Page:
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United States v. Berg.

August 11, 1944


Appeal from the District Court of the United States for the District of New Jersey; Thomas F. Meaney, Judge.

Author: Bratton

Before BRATTON*fn* and JONES, circuit Judges, and KIRKPATRICK, district Judge.

BRATTON, Circuit Judge.

An indictment containing eight counts was returned against Harry A. Berg, Theodore Keve, and Moe Schreiber. The first four counts each charged a separate use of the mails in furtherance of a scheme to defraud, in violation of section 215 of the Criminal Code, 18 U.S.C.A. § 338; and the last four counts each charged a separate solicitation of money for the use of the United States, with the intention of embezzling and converting such money, in violation of section 1106 of the Section War Powers Act, 1942, 56 Stat. 176, 184, 50 U.S.C.A. Appendix § 641e. Berg and Keve were found guilty on counts 1, 2, 5, 6, and 8; Berg was sentenced to two years on each count, with provision that the several sentences should run concurrently; and he appealed.

It is contended that there was no proof of the mailing of the letters set forth in the first and second counts of the indictment.Though the formation of a scheme to defraud is essential, the gist of the offense charged in each count is the mailing of the letter in furtherance of the scheme. That is the crux of the offense, and it must be proved by competent evidence. But it is not necessary that there be direct proof that the accused mailed the letters or caused them to be mailed. Like many other facts, it may be established by circumstantial evidence. Freeman v. United States, 3 Cir., 20 F.2d 748; Whealton v. United States, 3 Cir., 113 F.2d 710. The circumstances proved, however, must directly support an inference of the fact and exclude all reasonable doubt concerning its existence. Whealton v. United States, supra.

Appellant and his co-defendants below engaged at Trenton, Asbury Park, and New Brunswick, New Jersey, in a campaign to raise funds. They operated under the name of "New Jersey State Buy a Bomber Fund", and it was represented that the funds would be devoted to the purchase of a bomber to be presented to the United States for use in the prosecution of the war. These letters bore the letterhead "New Jersey State Buy A Bomber Fund"; the first was signed "H. A. Berg, Director of Publicity, N. J. State Buy a Bomber Fund"; and the second was signed "H. A. Berg, Sec. New Jersey State Buy A Bomber Fund, T. Spencer, Director of Publicity". Appellant dictated all publicity letters to a certain young woman employed as secretary and stenographer; she typed the letters; he signed and mailed them, if he had the time; and if he was too busy and did not have the time, she mailed them, but one or the other did the mailing; and he gave her instructions as to the mailing. Testifying in the case, she identified the name signed to one of the letters as being the signature of appellant, said that the name signed to the other looked like his signature, and said that she rembmered mailing one of the letters but had no recollection as to the other. Both letters were received by the addressee through the mails. These facts and circumstances, considered in their totality, were sufficient to warrant the jury in drawing the inference that the letters were deposited in the post office by appellant or under his direction. Stokes v. United States, 157 U.S. 187, 15 S. Ct. 617, 39 L. Ed. 667; Lewy v. United States, 7 Cir., 29 F.2d 462, 62 A.L.R. 388; Federman v. United States, 7 Cir., 36 F.2d 441; Cochran v. United States, 8 Cir., 41 F.2d 193; Gantz v. United States, 8 Cir., 127 F.2d 498; Steiner v. United States, 5 Cir., 134 F.2d 931.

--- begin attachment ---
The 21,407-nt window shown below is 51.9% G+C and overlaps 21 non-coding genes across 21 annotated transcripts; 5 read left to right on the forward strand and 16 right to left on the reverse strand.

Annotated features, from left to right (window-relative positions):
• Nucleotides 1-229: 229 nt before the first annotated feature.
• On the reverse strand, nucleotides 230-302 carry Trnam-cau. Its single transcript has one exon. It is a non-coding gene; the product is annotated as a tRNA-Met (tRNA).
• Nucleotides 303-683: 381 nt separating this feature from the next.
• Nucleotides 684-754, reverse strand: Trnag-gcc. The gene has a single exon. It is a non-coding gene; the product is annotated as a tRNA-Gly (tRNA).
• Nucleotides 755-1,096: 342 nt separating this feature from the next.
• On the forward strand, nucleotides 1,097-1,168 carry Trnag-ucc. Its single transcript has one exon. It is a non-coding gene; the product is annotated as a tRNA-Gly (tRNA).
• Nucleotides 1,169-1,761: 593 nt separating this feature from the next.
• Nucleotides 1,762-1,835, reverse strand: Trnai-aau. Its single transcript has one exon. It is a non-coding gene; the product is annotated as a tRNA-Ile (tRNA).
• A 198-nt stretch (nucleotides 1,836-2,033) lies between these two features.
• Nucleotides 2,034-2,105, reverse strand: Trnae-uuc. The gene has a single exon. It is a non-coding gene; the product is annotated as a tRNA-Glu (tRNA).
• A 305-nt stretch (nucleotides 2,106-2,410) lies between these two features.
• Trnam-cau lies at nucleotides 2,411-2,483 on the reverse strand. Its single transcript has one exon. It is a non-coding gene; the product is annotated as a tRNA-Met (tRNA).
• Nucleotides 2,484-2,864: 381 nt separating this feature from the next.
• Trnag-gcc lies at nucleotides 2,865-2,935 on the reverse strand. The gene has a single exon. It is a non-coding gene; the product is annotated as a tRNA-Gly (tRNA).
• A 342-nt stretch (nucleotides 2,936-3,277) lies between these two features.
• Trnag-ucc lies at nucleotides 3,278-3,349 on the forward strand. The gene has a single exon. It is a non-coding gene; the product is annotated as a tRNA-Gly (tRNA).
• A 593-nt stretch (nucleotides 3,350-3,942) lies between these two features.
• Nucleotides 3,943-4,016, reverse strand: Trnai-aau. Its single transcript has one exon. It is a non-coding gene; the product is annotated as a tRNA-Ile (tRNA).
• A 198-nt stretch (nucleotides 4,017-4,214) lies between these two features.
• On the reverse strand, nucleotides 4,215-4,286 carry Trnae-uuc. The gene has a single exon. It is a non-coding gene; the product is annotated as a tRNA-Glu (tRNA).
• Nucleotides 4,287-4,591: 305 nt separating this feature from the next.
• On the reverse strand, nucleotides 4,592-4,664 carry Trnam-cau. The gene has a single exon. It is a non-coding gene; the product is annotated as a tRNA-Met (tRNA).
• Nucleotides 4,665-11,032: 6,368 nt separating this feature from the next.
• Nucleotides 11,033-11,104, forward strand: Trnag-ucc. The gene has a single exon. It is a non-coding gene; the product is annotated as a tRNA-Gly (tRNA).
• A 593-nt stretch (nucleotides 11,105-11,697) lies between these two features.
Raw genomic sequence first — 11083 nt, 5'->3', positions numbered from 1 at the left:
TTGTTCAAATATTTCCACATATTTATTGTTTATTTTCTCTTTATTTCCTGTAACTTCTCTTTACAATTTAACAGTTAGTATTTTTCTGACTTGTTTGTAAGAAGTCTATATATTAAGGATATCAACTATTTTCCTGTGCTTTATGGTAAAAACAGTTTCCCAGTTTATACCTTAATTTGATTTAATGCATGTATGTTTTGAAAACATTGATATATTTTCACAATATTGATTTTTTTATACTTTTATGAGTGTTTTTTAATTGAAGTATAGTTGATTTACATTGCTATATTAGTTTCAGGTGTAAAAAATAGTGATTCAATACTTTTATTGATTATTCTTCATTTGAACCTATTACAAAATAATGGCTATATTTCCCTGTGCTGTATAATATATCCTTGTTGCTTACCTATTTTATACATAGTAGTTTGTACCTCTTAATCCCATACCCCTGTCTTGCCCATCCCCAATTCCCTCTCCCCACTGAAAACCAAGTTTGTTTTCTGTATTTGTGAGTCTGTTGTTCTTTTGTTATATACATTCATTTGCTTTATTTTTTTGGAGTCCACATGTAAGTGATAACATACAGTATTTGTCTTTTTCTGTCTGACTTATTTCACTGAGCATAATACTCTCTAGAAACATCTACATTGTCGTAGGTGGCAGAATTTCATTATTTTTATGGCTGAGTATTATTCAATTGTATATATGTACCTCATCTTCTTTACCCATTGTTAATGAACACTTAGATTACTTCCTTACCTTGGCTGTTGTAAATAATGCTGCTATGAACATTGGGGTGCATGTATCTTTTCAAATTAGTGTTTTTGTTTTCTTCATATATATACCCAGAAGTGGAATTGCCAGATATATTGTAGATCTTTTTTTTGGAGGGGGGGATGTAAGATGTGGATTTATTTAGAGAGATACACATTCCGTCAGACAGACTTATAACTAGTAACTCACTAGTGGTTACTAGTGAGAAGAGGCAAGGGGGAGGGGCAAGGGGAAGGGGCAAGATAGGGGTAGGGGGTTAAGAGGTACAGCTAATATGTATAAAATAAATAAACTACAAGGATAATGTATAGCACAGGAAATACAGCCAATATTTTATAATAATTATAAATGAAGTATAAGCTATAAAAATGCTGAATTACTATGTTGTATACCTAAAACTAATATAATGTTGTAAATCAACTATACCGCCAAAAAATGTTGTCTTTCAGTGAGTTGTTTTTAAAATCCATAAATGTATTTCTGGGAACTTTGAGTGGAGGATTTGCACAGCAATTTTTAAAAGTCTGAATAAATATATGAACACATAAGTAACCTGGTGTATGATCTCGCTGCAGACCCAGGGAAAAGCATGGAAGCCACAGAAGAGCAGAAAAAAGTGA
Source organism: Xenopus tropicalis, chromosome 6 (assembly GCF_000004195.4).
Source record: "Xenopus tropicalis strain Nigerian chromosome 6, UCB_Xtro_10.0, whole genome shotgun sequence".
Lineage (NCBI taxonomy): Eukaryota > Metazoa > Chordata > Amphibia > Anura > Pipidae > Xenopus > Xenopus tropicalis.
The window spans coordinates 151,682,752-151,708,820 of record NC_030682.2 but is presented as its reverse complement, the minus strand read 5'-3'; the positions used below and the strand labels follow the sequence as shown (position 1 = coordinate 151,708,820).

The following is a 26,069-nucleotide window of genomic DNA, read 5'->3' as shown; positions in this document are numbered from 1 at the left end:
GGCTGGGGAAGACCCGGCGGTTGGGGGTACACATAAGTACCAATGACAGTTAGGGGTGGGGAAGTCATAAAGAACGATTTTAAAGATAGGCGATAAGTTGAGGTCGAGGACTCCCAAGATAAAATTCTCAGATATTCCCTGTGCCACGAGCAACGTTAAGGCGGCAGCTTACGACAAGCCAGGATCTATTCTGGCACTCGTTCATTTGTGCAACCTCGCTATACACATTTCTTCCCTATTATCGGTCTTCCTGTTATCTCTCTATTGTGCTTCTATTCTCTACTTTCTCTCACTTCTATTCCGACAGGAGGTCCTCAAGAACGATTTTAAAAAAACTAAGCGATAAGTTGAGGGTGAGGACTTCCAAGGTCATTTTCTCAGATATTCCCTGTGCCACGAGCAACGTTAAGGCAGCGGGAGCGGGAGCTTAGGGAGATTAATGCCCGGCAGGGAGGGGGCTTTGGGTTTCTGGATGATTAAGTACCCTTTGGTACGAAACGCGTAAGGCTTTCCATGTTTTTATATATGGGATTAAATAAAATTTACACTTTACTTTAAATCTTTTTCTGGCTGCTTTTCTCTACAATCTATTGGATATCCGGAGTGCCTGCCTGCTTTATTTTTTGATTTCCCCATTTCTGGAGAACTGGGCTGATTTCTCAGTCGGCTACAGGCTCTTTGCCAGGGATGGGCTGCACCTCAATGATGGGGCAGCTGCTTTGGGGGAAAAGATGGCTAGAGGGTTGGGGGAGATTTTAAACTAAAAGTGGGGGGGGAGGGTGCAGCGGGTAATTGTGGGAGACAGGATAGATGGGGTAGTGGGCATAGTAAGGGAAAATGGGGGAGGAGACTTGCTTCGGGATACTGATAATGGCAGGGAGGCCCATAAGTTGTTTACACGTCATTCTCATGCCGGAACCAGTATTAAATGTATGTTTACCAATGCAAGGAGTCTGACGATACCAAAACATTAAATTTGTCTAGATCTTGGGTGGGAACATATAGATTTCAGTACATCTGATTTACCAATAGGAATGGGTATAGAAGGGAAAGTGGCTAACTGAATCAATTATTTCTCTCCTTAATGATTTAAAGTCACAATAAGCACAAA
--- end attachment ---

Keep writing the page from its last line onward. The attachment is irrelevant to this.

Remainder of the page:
Neither Freeman v. United States, supra, nor Whealton v. United States, supra, is to the contrary. In the Freeman case it was charged that a false inventory and financial statement of a corporation had been sent through the mails in furtherance of a scheme to defraud, and the only circumstance which connected the accused with the mailing was that the enclosures bore his signature and in one instance a month or two before he had been asked for a statement of the company. In the Whealton case, the addressee had purchased several oil royalty certificates from the brother of the accused, and he received the letter set forth in the indictment through the mails. But there was no proof that the accused signed the letter, and none that he either mailed it or caused it to be mailed.Here, there was proof that the name signed to one of the letters was the signature of appellant, that the name signed to the other appeared to be his signature, that he either mailed all outgoing publicity letters himself or the employee mailed them under his direction, and that she deposited one of the letters in the post office. That evidence distinguishes on clear ground this case from the Freeman and Whealton cases.